A Mummer in Word and Deed
I know the season is shifting, because I got my envelope of ten raffle tickets to sell as my share of fund-raising for the Two Street Stompers Comic Brigade, one of many fabulous Mummer units that strut down Broad Street on New Year's Day in Philadelphia. I'm proud to be a Stomper. We won first prize in our division last January! Our theme was "Wenchtoberfest." You may have forgotten (or I might not have said) that the male comic marchers wear frilly skirts and carry parasols swathed in satin ("wenches"). We gals wear the same thing, only our skirts are a little longer. Anyway, our routine was all about hoisting a beer and rolling out the barrel. I think it lasted 2 minutes, maybe 3. We practiced twice. Twice, I tell you! That's dedication. That's what makes us champions.
That said, being a Stomper isn't a free ride. There's a new costume (we call 'em "suits") every year, hand-made, and better than any Halloween wear you'd find in a store. Then there are transportation costs, a lunch, and a big beer tab. Hence we have to pay out a personal fee and also do the raffle.
I will commence shameless imploring for raffle buyers at a later date.
"Mummer" means someone who doesn't say anything. Today I played the part brilliantly.
The colleague who teaches next door to me is a retired parochial school teacher/principal/superintendent who has a meager pension from the diocese. When asked to fill in at my school last year at a high pay scale, commensurate with her experience, she leaped at the chance. She's back this year, resolutely ignoring our union, and pretty much not buying into our curriculum either.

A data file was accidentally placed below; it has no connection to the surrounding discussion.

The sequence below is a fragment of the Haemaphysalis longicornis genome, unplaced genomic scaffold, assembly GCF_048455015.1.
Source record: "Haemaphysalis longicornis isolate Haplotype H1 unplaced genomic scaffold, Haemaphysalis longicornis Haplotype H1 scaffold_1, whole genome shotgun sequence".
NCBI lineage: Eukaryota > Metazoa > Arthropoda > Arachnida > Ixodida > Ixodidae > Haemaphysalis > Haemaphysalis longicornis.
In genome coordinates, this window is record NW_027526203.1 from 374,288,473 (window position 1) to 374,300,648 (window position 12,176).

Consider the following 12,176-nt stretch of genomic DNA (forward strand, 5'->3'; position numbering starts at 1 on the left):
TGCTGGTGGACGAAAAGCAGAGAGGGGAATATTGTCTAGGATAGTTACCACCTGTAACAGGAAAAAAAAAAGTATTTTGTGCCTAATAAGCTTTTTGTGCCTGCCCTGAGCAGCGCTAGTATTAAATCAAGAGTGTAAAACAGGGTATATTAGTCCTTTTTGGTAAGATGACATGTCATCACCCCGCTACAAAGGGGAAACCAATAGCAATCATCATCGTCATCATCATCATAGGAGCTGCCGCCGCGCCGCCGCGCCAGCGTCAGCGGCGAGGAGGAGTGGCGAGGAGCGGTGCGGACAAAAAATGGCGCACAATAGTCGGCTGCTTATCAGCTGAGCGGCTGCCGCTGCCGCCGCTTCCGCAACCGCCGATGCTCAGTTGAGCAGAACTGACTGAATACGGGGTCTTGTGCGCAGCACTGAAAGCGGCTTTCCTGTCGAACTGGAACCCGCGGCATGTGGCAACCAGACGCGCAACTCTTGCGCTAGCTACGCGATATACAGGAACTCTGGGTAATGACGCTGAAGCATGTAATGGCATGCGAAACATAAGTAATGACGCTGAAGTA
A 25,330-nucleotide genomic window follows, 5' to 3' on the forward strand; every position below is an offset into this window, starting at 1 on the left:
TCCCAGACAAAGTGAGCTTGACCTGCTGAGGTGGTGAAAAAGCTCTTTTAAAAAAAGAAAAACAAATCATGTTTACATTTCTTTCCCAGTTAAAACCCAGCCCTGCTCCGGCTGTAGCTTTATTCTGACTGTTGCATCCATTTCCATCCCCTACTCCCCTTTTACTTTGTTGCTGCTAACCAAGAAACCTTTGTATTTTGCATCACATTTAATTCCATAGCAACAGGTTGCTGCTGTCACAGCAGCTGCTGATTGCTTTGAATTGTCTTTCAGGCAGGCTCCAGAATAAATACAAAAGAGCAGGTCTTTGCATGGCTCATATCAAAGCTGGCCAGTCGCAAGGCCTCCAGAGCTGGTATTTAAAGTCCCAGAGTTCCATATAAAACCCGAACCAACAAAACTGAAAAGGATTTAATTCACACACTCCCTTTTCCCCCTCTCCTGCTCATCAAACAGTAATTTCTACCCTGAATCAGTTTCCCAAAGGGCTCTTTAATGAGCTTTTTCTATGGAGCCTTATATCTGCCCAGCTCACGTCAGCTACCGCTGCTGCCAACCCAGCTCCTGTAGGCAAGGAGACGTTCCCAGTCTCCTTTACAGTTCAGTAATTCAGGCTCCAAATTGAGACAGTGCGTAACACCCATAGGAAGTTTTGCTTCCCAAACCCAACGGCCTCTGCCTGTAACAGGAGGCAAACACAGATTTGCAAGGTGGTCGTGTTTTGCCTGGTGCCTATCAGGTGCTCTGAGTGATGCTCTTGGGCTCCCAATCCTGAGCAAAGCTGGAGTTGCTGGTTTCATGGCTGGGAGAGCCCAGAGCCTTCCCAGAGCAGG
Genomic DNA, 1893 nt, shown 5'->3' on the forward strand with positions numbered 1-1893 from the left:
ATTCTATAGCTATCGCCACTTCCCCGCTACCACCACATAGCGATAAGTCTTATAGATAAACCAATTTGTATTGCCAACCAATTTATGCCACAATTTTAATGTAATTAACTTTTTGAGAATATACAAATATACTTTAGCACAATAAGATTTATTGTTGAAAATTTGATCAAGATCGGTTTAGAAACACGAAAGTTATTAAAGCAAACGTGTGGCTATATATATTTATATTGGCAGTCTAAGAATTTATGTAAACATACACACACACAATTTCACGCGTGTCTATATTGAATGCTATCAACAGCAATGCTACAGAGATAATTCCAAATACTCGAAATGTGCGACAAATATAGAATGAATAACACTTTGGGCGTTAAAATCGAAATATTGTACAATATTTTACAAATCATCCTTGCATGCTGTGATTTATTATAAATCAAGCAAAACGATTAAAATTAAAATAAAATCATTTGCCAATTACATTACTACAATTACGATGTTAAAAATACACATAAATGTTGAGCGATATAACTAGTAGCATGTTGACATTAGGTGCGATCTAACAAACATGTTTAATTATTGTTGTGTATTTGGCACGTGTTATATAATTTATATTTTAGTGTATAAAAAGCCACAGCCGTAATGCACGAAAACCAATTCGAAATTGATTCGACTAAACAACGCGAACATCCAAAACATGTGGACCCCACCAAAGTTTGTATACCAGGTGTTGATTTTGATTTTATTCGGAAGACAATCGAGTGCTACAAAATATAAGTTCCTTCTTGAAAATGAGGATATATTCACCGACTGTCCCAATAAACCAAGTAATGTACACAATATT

She is also, needless to say, a Roman Catholic of the first stripe.
I don't go out of my way to avoid this person, but I sure don't seek out her companionship. However, from time to time she comes into my room for a little socialization.
Today after lunch she dropped in to say that Wednesday is her big day. After teaching public school, she goes to church and teaches History of the Old Testament to seventh graders.
She said, "Well, I used to teach it in school, so now I don't mind teaching it at night. I'm glad I don't have to do it on Sunday. I like those three-day weekends."
I may have mumbled, "oh wow." But otherwise I stayed completely Mum.
*I could have said I studied History of the Old Testament at Johns Hopkins University, and that was where I learned that the early Semites were polytheistic, and Baal was one of their deities.
*I could have said I read in Harper's magazine that, try though they might, archeologists have never been able to find any evidence of the Passover, of Israelite slaves in Egypt, of the migration of Abraham, or of the antics of the rest of that early crew.
*I could have asked how she musters historical evidence for Noah's flood, and where they stored the dinosaurs.
*I could have asked if the curriculum includes all the laws about stoning people to death.
Instead, reader, I shook my head gently, said nothing, and began fumbling with my window shades.
If the Old Testament is history, so is Morte d'Artur. As much evidence for the one as for the other.
But I didn't say that. I visualized myself lurching down Broad Street, pumping a satin parasol, and saying nothing. That's how we Mummers roll.